Jeremy Gray on [atom-syntax] People have often argued that Atom should leverage existing web technology wherever possible but threads like this seem to repeatedly steer us towards re-invention, in a sense, of technology by lifting (and sometimes mutating) it into Atom when it could be leveraged more directly. As a few off-the-cuff examples of pseudo-NIH we have: the overlap of numerous Atom elements with those of Dublin Core, recent discussion regarding definition of and reference to elements for purposes of reuse that would be provided for at a specification level by RDF, invention of API/protocol solutions instead of profiling/extension of WebDAV, etc. Of course, there are times, places, and reasons to _not_ leverage a given technology A in the face of requirement B, but one can only pursue so much NIH before attempts at its justification wear thin. :(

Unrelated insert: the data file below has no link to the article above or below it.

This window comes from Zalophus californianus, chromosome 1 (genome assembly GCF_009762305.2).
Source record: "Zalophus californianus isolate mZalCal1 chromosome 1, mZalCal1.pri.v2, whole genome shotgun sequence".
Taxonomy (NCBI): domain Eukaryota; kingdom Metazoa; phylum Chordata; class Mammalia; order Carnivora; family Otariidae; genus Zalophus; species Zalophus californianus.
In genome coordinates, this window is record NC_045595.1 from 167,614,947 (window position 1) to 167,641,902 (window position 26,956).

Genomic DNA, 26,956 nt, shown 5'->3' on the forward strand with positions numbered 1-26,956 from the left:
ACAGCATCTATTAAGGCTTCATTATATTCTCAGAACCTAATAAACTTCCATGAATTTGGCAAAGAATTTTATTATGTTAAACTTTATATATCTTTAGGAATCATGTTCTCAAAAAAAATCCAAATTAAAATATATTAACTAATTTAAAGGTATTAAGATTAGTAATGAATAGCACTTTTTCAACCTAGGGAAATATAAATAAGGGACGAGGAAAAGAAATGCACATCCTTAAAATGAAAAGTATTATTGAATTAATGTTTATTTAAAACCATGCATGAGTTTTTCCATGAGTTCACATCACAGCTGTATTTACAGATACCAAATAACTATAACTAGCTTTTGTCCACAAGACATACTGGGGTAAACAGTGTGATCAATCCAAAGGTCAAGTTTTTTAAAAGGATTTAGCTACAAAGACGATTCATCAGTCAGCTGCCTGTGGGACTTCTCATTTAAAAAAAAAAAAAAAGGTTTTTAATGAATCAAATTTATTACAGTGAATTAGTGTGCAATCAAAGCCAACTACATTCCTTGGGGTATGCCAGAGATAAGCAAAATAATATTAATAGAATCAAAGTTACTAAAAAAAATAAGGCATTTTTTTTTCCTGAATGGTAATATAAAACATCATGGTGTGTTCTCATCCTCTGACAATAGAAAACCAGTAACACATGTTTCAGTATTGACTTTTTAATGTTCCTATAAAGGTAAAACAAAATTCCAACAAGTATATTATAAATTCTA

This reminded me recently of Tim Bray's comments on OpenOffice:
The way that these guys store the data is massively, fiendishly, outrageously clever. They have their own XML tag set, which includes (in one namespace) all the basic word-processing, spreadsheet, and slide-show machinery. Then, for graphics they use SVG, for styles they use XSL-FO, for links they use XLink... you get the picture, they've invented the absolute minimum possible.
Update: I couldn't resist. Here is a short form of Mark Pilgrim's Atom feed, and here is the same information with as many of the elements moved into equivalent namespaces for as many equivalents as I could find.